> We were thinking along the lines of something which would try to send
> the data at login a number of times, let's say.... 10, and then give
> up. So if the machine never comes on line, then the data never gets
> sent. If the machine travels between various locations before
> arriving at a working internet connection, then it should eventually
> be able to send it. I think that would cover the vast majority of
That seems reasonable.
>> For example, if we could see how often people change their reported
>> location, we'd have info on how accessible the time zone UI should
>> be. And if it turns out that only a tiny fraction of Livepatch users
>> turn it on during install, vs. afterwards, that would influence
>> future installer design.
> Wouldn't that involve us being able to track a person/machine to know
> when it had been changed? Or would something in the location picker
> send a signal? I don't like either of these options, I've probably
> misunderstood the idea.
Neither, I think. The location example would require Ubuntu to count how
often the setting had changed (for example, "2 changes in the past
month"). And the Livepatch example would require Livepatch to record
whether it had been configured in the installer or System Settings.
>>> Any user can simply opt out by unchecking the box, which triggers
>>> one simple POST stating, "diagnostics=false".
>> What is the purpose of this?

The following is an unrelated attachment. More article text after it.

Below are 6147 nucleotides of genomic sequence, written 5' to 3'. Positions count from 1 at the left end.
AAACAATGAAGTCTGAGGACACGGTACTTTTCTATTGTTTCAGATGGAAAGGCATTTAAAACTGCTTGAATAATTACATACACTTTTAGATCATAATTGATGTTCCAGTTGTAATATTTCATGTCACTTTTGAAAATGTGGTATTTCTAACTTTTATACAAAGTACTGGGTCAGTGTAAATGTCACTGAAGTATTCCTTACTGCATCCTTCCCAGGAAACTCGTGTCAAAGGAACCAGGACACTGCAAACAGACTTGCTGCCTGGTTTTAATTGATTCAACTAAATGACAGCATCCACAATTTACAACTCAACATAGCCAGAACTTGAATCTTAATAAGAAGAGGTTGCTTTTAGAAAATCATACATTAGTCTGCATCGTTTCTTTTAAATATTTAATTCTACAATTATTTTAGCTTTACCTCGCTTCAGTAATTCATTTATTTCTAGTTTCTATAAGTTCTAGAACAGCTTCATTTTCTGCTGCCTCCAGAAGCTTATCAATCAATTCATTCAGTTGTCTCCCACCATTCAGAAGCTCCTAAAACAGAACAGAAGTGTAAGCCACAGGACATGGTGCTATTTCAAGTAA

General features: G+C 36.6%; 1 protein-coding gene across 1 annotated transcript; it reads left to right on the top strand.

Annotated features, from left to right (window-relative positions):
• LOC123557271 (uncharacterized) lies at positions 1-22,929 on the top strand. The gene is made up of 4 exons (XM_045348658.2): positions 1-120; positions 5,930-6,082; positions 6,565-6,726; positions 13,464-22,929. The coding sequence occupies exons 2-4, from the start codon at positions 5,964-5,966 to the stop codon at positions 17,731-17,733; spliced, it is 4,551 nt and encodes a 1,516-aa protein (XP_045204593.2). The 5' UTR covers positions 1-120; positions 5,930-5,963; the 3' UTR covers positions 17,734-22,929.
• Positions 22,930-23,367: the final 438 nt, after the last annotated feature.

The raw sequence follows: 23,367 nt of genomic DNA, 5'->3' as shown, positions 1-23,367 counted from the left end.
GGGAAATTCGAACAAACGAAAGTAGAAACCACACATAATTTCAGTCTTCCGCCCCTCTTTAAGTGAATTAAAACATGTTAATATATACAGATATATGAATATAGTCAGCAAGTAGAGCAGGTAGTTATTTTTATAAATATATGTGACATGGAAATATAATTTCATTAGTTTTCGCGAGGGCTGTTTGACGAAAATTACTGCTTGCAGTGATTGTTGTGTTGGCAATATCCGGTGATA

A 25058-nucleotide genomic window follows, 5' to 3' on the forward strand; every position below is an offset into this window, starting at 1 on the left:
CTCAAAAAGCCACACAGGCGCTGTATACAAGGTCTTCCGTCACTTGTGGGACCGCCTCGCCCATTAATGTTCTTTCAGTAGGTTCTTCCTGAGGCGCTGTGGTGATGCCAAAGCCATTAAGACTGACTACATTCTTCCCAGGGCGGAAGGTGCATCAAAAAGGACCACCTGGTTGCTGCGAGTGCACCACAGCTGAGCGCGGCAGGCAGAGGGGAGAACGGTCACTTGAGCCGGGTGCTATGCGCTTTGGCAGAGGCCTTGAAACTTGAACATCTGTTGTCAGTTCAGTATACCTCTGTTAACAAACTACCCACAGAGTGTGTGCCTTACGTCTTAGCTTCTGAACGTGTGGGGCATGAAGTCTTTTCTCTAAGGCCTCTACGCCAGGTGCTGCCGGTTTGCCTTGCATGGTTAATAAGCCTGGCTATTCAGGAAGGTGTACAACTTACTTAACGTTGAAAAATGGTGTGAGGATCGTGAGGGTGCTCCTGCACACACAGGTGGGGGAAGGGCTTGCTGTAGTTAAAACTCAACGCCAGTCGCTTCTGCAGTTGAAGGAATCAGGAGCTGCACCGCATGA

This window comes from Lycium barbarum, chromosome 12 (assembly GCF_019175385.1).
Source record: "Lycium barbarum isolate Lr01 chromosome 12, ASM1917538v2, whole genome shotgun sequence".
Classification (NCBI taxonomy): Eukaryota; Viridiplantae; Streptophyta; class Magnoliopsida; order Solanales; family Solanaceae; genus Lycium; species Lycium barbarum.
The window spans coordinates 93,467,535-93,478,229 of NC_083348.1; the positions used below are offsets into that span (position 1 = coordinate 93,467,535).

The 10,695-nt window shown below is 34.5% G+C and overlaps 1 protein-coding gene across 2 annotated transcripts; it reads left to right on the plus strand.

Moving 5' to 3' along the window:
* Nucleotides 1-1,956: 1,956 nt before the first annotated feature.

> To try and measure engagement rates. This would be important in the
> "opt-in" case I think, how representative of users is the data? < 10%
> of people are submitting data, then probably not very useful.
A 10% response rate would be necessary, as far as I can tell, only if
there were fewer than 3460 Ubuntu desktop users in the world. Assuming
that you're going for a 5% margin of error with 95% confidence level.
If there were, say, 4 million Ubuntu desktop users in the world, you'd
need only 385 submissions to reach that level of confidence. Even for a
more precise 2% margin of error, you'd need only 2400 submissions — that
is, you'd need only a 0.06% response rate. (This is why someone polling
a state/country, which has a million voters, doesn't need 100 000
responses. Often they collect just 1000.)
As long as the number of Ubuntu desktop users is anything more than half
a million, the response rate is basically irrelevant: the required
sample size stays almost constant. For example, to get that 2% margin of
error from 500 000 Ubuntu users would require 2390 submissions, while
from 100 million Ubuntu users it would require 2401 submissions.
Now, I'm not a statistician, so maybe I've made a silly miscalculation
or misunderstanding. If you were planning to do any sub-sample analysis,
or reweighting for known biases, then the original sample would need to
be bigger. But if you were proposing that this be opt-out merely because
you thought we'd need a ≥10% response rate — or if you were proposing
"diagnostics=false" because you thought we'd need to measure the
response rate at all — then I'd strongly encourage consulting a
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